Discouraged by this shocking betrayal, Jeff packs his bags and prepares to go home, the purity of his innocent idealism stained by the discovery of terrible corruption in Congress and in the man he admired most. Fortunately, Miss Saunders becomes his ardent cheerleader, convincing him to stay and filibuster the appropriations bill with a moving speech outside the Lincoln Memorial:
“Your friend, Mr. Lincoln, had his Taylors and Paines. So did every other man who ever tried to lift his thought up off the ground. Odds against them didn’t stop those men. They were fools that way. All the good that ever came into this world came from fools like that. You know that, Jeff. You can’t quit now.”
Yes, Jeff may be foolish for trying to take on a powerful and corrupt political machine all by himself, but sometimes naive foolishness is exactly what it takes to make a difference in the world. Still saddened by the betrayal of his hero but now inspired by Saunders’s words, Jeff unpacks his bags and heads back to Congress the next day, initiating the filibuster of a lifetime against the dishonest senators who have tried to frame him for corruption. While his naivete has been shaken, his patriotic idealism remains strong, and in the dramatic heights of his filibuster, he delivers one of the most moving and truly American speeches in cinema history:
“Just get up off the ground, that’s all I ask. Get up there with that lady that’s up on top of this Capitol dome, that lady that stands for liberty. Take a look at this country through her eyes if you really want to see something. And you won’t just see scenery. You’ll see the whole parade of what Man has carved out for himself after centuries of fighting. Fighting for something better than just jungle law, fighting so he can stand on his own two feet, free and decent, like he was created, no matter what’s his race, color, or creed. That’s what you’d see. There’s no place out there for graft, or greed, or lies, or compromise with human liberties. And, uh, if that’s what the grownups have done with the world that was given to them, then we better get those boys’ camps started fast and see what the kids can do. And it’s not too late, because this country is bigger than the Taylors, or you, or me, or anything else. Great principles don’t get lost once they come to light. They’re right here; you just have to see them again!”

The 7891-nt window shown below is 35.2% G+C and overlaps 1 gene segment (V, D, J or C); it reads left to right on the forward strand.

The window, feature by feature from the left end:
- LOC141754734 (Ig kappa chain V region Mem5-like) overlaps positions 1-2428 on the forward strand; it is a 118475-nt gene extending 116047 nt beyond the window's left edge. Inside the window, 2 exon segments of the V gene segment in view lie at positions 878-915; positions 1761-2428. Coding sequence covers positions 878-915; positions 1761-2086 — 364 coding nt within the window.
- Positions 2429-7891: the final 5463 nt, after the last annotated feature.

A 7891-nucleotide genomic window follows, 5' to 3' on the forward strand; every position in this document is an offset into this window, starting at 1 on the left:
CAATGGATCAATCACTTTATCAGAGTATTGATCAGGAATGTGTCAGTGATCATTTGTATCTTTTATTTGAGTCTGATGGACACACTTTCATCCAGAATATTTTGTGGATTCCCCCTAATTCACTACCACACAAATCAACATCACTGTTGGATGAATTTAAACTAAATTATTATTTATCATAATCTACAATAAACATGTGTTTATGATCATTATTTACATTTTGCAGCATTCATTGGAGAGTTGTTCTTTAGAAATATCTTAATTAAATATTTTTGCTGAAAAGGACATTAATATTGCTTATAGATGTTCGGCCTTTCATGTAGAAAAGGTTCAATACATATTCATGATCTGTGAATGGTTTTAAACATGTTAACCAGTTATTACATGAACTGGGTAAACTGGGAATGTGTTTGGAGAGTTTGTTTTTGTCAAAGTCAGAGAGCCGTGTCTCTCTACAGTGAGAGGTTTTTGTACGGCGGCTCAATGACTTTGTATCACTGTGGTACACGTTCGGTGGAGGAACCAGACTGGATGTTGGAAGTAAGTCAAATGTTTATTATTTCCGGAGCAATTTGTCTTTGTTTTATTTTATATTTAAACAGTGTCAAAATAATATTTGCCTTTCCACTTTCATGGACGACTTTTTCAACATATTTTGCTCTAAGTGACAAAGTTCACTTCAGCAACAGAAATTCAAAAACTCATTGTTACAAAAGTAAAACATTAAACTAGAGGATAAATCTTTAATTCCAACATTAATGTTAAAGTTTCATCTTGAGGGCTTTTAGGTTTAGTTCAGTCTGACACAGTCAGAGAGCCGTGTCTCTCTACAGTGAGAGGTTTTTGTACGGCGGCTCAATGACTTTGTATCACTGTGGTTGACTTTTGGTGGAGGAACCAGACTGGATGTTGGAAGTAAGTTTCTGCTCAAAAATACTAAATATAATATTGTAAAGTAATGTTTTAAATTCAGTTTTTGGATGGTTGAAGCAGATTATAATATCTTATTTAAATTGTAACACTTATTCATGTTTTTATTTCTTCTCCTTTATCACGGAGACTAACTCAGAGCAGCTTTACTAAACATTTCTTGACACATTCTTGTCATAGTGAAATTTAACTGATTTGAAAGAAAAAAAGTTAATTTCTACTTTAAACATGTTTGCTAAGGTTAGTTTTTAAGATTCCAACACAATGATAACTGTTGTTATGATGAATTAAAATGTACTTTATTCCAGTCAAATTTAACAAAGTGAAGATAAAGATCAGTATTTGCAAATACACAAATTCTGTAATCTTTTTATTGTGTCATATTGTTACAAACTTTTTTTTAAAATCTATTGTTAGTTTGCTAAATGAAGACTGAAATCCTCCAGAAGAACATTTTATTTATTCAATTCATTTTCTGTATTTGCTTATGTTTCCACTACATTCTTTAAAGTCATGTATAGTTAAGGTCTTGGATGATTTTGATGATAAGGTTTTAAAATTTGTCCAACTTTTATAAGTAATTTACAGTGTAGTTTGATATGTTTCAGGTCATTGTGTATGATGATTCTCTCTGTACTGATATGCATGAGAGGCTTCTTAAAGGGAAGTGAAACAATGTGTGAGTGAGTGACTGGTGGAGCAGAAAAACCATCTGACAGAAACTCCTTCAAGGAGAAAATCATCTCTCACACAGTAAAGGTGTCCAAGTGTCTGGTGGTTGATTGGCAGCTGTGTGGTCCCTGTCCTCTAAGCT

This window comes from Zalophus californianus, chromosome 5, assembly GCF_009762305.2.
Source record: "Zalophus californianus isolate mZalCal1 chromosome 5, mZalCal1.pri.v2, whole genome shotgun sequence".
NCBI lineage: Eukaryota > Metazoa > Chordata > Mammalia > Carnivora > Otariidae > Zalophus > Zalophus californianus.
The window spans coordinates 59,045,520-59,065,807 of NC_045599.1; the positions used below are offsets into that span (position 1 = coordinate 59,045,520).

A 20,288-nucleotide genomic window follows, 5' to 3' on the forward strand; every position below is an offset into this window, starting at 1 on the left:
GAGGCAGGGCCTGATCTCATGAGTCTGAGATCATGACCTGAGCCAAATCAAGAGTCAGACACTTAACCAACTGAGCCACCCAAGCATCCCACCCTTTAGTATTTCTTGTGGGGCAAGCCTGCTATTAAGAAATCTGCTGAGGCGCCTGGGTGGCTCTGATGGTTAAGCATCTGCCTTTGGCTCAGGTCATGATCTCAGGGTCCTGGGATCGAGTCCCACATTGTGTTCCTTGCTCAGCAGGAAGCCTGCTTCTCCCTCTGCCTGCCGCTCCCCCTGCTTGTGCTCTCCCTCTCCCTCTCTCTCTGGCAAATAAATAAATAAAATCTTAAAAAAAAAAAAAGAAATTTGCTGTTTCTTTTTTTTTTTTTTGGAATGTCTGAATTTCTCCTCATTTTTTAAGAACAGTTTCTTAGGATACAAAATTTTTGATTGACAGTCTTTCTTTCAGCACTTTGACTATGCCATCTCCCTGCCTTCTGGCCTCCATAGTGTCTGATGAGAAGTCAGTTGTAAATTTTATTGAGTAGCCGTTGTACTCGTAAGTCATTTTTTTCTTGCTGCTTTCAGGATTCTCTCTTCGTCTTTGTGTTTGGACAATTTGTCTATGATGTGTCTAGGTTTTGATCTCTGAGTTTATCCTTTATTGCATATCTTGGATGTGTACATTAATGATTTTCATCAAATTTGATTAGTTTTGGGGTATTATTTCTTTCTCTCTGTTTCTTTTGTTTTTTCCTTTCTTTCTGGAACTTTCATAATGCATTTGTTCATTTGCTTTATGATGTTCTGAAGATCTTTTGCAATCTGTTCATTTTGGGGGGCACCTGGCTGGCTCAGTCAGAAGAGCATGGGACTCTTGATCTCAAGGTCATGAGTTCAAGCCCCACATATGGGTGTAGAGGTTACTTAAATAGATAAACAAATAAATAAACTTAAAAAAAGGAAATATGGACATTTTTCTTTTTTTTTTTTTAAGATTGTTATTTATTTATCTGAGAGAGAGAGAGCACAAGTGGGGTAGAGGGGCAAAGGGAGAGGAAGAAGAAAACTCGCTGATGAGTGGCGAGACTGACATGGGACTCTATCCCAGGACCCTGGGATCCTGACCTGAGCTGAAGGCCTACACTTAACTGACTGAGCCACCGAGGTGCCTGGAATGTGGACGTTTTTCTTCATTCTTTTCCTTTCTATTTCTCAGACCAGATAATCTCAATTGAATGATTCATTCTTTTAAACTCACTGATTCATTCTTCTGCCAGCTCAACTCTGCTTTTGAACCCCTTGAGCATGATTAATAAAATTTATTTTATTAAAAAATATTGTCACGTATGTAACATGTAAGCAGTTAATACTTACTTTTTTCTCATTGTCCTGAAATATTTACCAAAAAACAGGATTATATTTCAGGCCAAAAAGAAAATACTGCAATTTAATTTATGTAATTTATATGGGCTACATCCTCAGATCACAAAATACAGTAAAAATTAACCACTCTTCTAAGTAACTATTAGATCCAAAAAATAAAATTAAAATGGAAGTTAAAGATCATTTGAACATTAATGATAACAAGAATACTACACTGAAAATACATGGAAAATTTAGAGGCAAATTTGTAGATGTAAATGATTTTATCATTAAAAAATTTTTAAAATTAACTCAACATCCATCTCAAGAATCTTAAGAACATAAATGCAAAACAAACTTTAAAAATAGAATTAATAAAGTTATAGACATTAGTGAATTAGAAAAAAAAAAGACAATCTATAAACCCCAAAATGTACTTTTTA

These beautiful words nearly move me to tears every time I hear them, and while the stubbornly dishonest Senator Paine does not immediately repent upon hearing them, it is clear that they pierce his heart with guilt. Jeff is calling on his fellow senators to renounce the cynicism and greed that has come from the stress of adulthood and re-embrace the childlike optimism and nobility that is needed to keep America the Land of the Free and the Home of the Brave. He echoes Jesus, who said, “Truly, I say to you, unless you become like children, you will never enter the kingdom of heaven” (Matthew 18:3). Jeff’s innocent optimism and steadfast patriotism in the face of utter corruption proves to have the power to break down walls, as Senator Paine ultimately publicly repents and grants Jeff a glorious victory. Would this optimism and patriotism have the same power in real life? One can only be optimistic.
Mr. Smith Goes to Washington is a tremendously inspiring and patriotic film that was extremely relevant in 1939 and is even more so today. In a country of vast political corruption, it is quite easy and perhaps even justifiable to be cynical, but we cannot be so if we truly want virtue to triumph in the hearts of our leaders. Like Jefferson Smith, we need to hold steady to our nobly innocent ideals and believe always in the goodness that lies within even the worst of human hearts. As long as we do not lose faith in the existence of human decency and the possibility of redemption for all people, there is hope for America.
About the Author
Sam Hendrian is a student at John Paul the Great Catholic University (Class of 2019) pursuing a double emphasis in Screenwriting and Directing.